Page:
Monday, July 13, 2015

A First Year Teacher's Guide to a Rockin' Portfolio


As a recent college grad, I can attest to the stress felt upon graduation. When all of the excitement settles, once you finally bask in your moment of glory and walk the line, degree in hand, after 4 (or 5, maybe 6, but who's counting) years of hard work, you begin to realize that you have been unapologetically thrust into the real world. It's time to put your big girl panties on and go get that job you've worked so hard for. 

But how do you set yourself apart from all of those other recent teacher grads who want the same job you are going for? You create a "rockin" teaching portfolio, of course! 
***Update: If your reading this and you are NOT a first-year teacher, no worries! This portfolio is excellent for the veteran teacher as well. It includes several opportunities to show off what you've done so far in your career. Regardless of where you are in your career, you can dress up your portfolio and set yourself apart with this rockin' template!


Front Cover/Welcome Page:

The purpose of this portfolio is to sell yourself as a teacher. The goal is for the interview team to "buy" into you and hire you for their school. The main components of your front cover need to tell the reader who you are. So, if you're selling yourself, the front cover and welcome page will tell the interview team what exactly they are "buying" into.




On the front cover, you will want to include your name; big, bold, and eye-catching. You will also want to include your credentials, i.e. the degree and/or certifications you hold that are relatable to the job. Also include your contact information, because after all, you want them to call or email you after you rock your interview!


The welcome page is a continuation of you selling yourself as an educator. Look at it like a letter to the reader. You are briefly going to introduce yourself, as if the reader is going to read it without having met you or without you being present. You may very well end up leaving this portfolio with a potential employer. You want the reader to gain a sense of who you are, as both an individual and an education professional.


I decided to make my portfolio even more personal by including a visual of my teaching abroad experience, since this is something that is really important to me and shapes me as an educator. Pictures say a thousand words, so I decided to include pictures from each of my experiences. I used these handy photo flips to present the photos in a compact and unique way. If you have something that is unique and personal to you that is related to education and can set yourself apart from other potential candidates, feature it!

Professional Resources:

In this section, you will want to include your resume, cover letter, and proof of any certifications you hold. As the title suggests, this is the part of your portfolio that showcases your authenticity as an educator, so be sure not to leave it absent. Newly updated to include coordinated pages for: Experiences & Responsibilities, Certifications, Professional Development, and Professional Goals.

No pictures required, who hasn't seen a resume and cover letter before? So instead I'll show you my adorable cover for this section :)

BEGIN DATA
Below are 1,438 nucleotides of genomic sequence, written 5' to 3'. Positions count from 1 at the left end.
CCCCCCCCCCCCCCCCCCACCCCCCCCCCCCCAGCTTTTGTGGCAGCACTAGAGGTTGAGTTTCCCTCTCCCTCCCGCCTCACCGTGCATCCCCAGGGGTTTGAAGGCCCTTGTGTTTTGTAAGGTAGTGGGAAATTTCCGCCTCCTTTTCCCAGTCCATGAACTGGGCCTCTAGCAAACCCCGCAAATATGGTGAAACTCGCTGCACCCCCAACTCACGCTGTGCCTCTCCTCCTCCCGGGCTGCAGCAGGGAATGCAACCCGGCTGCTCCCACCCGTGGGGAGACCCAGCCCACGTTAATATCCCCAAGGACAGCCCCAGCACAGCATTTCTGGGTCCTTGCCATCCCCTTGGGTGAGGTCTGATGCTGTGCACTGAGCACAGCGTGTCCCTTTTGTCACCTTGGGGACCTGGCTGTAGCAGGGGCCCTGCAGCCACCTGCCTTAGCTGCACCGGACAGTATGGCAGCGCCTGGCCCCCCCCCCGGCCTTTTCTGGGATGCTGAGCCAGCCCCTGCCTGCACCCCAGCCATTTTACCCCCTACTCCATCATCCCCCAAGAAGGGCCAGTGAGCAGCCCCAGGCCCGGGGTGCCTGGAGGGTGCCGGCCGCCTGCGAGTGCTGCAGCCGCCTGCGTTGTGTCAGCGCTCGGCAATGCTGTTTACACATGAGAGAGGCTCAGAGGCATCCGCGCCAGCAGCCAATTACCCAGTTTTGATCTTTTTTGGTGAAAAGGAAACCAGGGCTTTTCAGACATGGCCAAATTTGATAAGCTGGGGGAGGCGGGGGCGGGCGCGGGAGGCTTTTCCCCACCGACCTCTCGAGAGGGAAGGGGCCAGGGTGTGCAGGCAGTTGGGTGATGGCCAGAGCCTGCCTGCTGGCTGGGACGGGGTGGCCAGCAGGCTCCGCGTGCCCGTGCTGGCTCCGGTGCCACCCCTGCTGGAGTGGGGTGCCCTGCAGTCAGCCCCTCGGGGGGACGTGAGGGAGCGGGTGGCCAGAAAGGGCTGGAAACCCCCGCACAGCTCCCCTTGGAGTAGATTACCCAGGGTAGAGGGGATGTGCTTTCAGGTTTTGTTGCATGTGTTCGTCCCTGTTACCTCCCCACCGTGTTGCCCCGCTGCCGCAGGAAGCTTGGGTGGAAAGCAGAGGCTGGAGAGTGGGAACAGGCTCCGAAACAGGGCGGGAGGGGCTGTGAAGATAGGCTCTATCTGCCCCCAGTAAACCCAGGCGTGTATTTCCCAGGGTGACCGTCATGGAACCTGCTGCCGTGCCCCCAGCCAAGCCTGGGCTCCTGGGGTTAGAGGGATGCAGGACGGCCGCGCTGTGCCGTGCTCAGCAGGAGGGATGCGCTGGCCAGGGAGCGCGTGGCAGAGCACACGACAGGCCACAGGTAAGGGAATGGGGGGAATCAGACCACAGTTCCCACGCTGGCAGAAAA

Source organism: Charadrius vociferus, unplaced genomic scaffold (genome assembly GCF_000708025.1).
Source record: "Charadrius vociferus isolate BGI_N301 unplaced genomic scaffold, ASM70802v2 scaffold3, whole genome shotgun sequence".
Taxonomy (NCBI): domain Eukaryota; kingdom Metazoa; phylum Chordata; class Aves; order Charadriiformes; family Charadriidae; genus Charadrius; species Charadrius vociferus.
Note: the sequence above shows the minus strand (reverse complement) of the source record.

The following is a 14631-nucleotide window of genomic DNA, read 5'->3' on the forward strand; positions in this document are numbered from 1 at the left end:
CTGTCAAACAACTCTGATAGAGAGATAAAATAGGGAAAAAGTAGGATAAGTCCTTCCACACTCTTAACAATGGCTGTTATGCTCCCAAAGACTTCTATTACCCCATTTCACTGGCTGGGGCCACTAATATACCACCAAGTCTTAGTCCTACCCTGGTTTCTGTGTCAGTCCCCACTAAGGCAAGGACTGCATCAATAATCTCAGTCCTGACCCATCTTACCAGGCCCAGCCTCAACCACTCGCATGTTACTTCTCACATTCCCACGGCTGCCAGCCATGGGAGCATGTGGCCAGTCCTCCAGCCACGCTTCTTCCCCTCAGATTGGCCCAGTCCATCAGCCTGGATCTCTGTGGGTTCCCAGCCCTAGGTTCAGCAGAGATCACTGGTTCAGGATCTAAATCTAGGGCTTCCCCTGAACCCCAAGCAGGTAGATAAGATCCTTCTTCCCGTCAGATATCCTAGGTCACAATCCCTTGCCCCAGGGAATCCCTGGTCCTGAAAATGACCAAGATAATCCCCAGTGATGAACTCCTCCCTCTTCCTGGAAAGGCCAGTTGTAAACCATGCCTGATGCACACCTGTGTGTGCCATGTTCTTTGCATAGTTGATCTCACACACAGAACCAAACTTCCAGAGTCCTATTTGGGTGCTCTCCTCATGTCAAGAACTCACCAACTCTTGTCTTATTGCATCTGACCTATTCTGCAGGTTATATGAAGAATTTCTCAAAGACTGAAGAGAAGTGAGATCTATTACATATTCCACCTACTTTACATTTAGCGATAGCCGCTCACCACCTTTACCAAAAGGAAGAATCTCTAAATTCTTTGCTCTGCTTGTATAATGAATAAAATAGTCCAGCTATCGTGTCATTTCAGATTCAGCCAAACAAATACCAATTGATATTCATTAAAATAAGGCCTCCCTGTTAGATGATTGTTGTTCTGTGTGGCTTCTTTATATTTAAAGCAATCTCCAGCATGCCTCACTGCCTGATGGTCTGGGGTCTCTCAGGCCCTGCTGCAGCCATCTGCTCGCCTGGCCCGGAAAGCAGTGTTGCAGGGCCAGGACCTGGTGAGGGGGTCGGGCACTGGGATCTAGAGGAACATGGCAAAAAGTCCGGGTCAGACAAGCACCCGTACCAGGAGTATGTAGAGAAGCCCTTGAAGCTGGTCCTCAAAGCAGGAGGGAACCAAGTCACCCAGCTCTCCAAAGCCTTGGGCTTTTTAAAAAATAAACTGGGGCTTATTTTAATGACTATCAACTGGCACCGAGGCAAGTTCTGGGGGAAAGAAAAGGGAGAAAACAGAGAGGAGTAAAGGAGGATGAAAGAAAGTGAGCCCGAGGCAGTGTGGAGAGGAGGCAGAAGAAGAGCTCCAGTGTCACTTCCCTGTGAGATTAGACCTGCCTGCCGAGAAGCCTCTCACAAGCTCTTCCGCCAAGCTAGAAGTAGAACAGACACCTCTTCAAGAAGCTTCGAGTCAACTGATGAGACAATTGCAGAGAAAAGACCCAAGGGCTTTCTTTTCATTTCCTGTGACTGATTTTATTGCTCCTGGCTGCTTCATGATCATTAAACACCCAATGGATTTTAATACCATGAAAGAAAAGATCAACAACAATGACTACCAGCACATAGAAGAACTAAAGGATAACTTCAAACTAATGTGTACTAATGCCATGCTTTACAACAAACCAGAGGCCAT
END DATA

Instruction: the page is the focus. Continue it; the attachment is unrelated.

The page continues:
Classroom Setup: 

In this section, I included four different topics of focus: the classroom experience, classroom library, classroom layout, and welcome letter example. As a first year teacher, I have very little previous classroom experiences to draw on, other than what I completed during student teaching. Without having a classroom of my own, I cannot use tried and true examples from my classroom, only ideas that I wish to carry out in my future classroom. That's what this, and much of the rest of the portfolio, is; picture examples, along with a rationale, of what I envision my future classroom to be. At this stage of the game that is the best I can provide, I think my fellow first year teachers can agree. If you are a veteran teacher, this is the perfect opportunity to include some evidence of what you've done in your own classrooms. Use pictures, descriptions, whatever gets the point across.

When describing the classroom experience, I included my vision for classroom design. I didn't just include pictures of how I want to decorate my classroom, I gave rationales for why I chose the different examples I did and, more than anything, I described the overall feeling I want my classroom to have. This idea is continued when describing the classroom library and layout. Ask yourself, how do you want your students to feel in your classroom? What's your goal? How will your classroom be organized and why will your system work? Lastly, I included a sample welcome letter I would send home to my students' families. Family involvement is important in any classroom, so I wanted to be sure to showcase my attention to this detail. As I created each section, it really got me thinking about all of the systems I will need to establish before school starts, which was definitely an added benefit as a first year teacher. 
*If you like the flip-book style welcome letter, for something a little different and unique, grab the one I used here.

Classroom Management: